Are Tree Frogs Poisonous and Other Poisonous Frogs Facts

picture of a red Streaberry Poison-dart Frog, part of the tree frogs poisonous series, credit Brian Gratwick, Flickr

Are tree frogs poisonous? In addition to questions such as what type of tree frog is this, the toxicity of tree frogs is one of the very common questions people ask.

Interpreting the question and providing an adequate answer can be a challenge. Are Tree frogs poisonous? Do you mean, is my dog going to get sick because it ate the tree frog in the back yard?

The short answer is probably. Tree Frogs, frogs and toads have toxins on their skin to ward off predators. Dogs can get a stomach ache and/or vomit after ingesting a tree frog.

Are tree frogs poisonous to the point of killing my dog? The short answer is no. The longer answer is no, and think about it with only common sense. If dogs died from eating tree frogs, there would be daily reports of mysteriously dying dogs all over the United States.

The longer answer is, despite the assurances of pet safety, there is always an exception or two to the rule. For example, the Cane Toad, or Giant Toad (Rhinella marina) is an invasive species that is spreading across the southern areas of the United States.

Growing up to and over nine inches, they are the biggest frogs (all toads are frogs) in the United States. Cane Toads are also an invasive species in Australia and a study on the effects of Cane Toads on dogs in Australia was published in the journal Australian Veterinary Journal (2004) called A retrospective report of 90 dogs with suspected cane toad (Bufo marinus) toxicity. It concluded:

A total of 90 canine cases of suspected toad poisoning were reviewed. Small breed dogs accounted for 76% of cases. Jack Russell, Silky, and Fox Terriers were the most represented breeds. Cases were reported year round, with fewest cases over the winter months. The most common clinical signs were increased salivation (78% of cases), and red oral mucous membranes (63% cases). Seizures occurred in 31% of cases. Generally the outcome was excellent with 96% survival.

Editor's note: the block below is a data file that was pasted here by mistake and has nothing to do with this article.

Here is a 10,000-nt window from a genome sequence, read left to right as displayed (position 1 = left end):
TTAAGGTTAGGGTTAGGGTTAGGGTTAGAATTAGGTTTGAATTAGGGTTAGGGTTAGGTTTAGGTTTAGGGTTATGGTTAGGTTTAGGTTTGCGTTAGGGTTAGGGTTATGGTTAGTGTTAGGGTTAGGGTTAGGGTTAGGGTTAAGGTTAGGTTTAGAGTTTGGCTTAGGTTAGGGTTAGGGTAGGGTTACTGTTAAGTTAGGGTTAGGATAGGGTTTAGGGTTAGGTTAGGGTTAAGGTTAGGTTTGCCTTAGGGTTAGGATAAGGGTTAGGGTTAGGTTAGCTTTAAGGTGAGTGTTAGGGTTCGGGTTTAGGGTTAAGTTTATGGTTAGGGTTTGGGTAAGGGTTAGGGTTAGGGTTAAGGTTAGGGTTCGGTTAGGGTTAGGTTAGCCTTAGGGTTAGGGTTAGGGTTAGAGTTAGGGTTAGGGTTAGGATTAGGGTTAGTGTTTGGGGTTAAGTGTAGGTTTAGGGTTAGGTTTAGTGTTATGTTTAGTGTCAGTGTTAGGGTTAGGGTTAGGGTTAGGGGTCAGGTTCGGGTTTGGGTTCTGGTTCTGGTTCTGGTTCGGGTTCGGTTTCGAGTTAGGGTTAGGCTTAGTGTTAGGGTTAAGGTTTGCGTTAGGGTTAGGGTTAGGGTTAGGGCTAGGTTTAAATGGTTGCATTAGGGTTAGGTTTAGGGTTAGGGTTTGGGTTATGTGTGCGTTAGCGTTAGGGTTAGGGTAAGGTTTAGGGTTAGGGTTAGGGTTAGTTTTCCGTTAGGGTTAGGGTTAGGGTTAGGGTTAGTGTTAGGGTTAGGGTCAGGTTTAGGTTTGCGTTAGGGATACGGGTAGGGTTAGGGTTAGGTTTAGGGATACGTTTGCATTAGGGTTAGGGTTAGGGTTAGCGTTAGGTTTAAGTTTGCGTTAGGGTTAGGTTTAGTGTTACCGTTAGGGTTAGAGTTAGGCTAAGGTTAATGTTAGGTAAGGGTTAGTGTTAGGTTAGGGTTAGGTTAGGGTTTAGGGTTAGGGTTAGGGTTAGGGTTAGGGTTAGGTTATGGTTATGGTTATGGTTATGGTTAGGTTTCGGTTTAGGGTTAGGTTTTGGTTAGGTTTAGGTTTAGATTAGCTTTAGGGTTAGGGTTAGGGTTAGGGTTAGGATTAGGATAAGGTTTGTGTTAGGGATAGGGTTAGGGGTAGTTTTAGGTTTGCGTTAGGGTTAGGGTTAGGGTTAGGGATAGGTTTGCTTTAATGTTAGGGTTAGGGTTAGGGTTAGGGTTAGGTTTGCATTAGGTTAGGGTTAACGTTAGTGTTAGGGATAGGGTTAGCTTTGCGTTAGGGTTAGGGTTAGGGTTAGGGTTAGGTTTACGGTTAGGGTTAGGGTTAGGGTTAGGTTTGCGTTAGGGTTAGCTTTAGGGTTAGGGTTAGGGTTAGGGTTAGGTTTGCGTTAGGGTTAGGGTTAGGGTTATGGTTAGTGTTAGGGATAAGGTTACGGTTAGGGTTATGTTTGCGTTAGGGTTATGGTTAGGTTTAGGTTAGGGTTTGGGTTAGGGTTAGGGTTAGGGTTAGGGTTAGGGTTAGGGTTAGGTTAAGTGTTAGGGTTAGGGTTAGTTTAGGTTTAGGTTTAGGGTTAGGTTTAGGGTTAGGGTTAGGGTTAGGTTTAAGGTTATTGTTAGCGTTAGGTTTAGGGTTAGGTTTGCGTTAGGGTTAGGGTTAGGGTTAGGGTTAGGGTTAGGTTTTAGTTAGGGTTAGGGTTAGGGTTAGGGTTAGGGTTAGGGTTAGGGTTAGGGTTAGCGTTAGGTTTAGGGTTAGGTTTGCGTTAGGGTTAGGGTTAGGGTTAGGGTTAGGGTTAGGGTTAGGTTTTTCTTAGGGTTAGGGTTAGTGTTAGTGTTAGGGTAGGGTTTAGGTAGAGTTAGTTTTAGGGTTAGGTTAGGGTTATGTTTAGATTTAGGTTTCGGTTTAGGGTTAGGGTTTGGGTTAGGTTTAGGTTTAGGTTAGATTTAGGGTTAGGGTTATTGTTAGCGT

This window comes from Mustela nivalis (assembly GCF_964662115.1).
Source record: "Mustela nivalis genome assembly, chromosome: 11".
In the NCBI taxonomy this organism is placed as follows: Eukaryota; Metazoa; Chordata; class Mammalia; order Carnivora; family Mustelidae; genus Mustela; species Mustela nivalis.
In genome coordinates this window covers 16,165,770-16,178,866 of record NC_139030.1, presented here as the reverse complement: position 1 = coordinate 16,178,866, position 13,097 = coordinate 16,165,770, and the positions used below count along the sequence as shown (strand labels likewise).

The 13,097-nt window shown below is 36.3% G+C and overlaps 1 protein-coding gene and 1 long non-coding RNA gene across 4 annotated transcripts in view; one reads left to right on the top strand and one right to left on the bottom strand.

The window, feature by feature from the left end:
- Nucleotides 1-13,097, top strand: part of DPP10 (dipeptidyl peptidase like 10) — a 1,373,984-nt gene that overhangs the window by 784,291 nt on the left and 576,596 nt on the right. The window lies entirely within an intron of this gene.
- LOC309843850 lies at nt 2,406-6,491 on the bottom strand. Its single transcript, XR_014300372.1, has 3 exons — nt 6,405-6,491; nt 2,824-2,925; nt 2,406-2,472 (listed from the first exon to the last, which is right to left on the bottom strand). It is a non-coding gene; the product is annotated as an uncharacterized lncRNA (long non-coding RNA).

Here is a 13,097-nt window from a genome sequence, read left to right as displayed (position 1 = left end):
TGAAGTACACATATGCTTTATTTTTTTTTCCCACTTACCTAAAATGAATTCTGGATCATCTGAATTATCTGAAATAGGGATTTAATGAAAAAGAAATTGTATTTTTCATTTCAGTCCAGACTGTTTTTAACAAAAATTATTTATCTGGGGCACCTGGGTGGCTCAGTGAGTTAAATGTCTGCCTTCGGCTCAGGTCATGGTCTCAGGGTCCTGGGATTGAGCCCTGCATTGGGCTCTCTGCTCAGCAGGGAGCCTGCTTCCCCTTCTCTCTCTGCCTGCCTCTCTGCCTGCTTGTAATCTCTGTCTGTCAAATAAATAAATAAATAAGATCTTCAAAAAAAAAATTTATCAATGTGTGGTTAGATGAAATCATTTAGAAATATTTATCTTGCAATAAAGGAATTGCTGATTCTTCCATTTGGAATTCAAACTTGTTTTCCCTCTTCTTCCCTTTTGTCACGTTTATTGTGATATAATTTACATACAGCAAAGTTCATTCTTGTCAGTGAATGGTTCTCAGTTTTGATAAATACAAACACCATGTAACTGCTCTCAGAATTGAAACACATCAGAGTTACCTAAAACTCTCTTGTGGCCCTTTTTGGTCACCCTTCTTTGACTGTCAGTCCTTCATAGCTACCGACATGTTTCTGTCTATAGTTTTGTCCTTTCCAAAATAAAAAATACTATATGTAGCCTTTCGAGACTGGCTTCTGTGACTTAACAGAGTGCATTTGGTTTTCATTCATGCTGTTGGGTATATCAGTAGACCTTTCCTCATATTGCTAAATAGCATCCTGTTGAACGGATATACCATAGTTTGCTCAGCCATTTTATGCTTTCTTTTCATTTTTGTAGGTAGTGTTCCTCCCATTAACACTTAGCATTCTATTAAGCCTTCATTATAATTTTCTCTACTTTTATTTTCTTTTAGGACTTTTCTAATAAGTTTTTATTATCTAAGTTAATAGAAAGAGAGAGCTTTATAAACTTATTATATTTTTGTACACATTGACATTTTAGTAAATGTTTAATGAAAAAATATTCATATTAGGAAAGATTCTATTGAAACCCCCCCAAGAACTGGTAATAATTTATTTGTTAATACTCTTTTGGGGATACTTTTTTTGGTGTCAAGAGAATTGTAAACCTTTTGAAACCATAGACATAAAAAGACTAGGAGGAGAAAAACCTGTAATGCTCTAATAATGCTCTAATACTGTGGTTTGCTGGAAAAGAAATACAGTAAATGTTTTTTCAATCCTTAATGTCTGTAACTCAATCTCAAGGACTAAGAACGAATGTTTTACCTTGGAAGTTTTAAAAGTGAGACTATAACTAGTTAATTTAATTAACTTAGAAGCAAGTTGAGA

Generally speaking, is it never a pleasant experience for a dog to get sick from an encounter with any frog. While it may be in the dog’s nature to chase squirrels and frogs in the yard, discouraging the activity helps keep the family pet healthy in the long term.

Poisonous Frogs

picture of a Golden Poison-dart Frog (Phyllobates terribilis), part of the tree frogs poisonous series
Now, if the question, Are tree frogs poisonous? is referring to the colorful frogs that people often see when they visit zoos, the short answer also has to be no.

It’s actually a trick question. There are two different families of poisonous frogs in the world,

  • Mantella species indigenous to Madagascar
  • Dendrobatidae: Dart-poison frogs or poison dart frogs
neither of them belong to the formal tree frog family. However, members of these poisonous frog families are generally small like tree frogs and actually live in trees and bushes.

Dendrobatidae, new world, neotropical frogs, inhabit tropical forests of Central and South America. Small in size, the nickname name poison dart frog came from the fact that indigenous peoples were known to use their poison on blow gun darts for hunting.

The pictures on this page are all Dendrobatidae species. The top picture is the Strawberry Poison-dart Frog. It looks delicious. Of course any family that keeps these species as pets would need to keep them safe from the other family pets.

The second picture shows a Golden Poison Dart Frog. According to Amphibweb, it is

The most toxic species of any frog is Phyllobates terribilis, which produces batrachotoxins and homobatrachoxins at a level approximately 20-fold that of other dart-poison frogs.

picture of a Blue Poison-dart Frog (Dendrobates tinctorius azureus), part of the tree frogs poisonous series
In addition to their small size, many Mantella and Dendrobatidae species are colorful, a reminder to potential predators in their territory to stay away. The third picture shows a poison dart frog.

Partly because of their toxicity, they are active during the day, hunting insects, their food of choice. In fact, recent research from the National Academy of Sciences, Convergent evolution of chemical defense in poison frogs and arthropod prey between Madagascar and the Neotropics found that the frogs’ poisonous alkaloids result directly from their diet. They consume poisonous insects, often ants and millipedes, and the poison accumulates in their skin.

Because the poisonous alkaloids are not naturally occurring, many poison frog species are raised as pets. After a time, feeding captive bred poison frogs non-poisonous insects, creates non-poisonous, poison frogs.

Currently the IUCN lists one hundred and fifty seven Dendrobatidae species arranged according to eleven genera. Close to thirty are listed as either endangered or critically endangered. However, that number could be substantially higher due to the lack of data available on all of the species.

Seven of the sixteen Mantella species are listed as either endangered or critically endangered.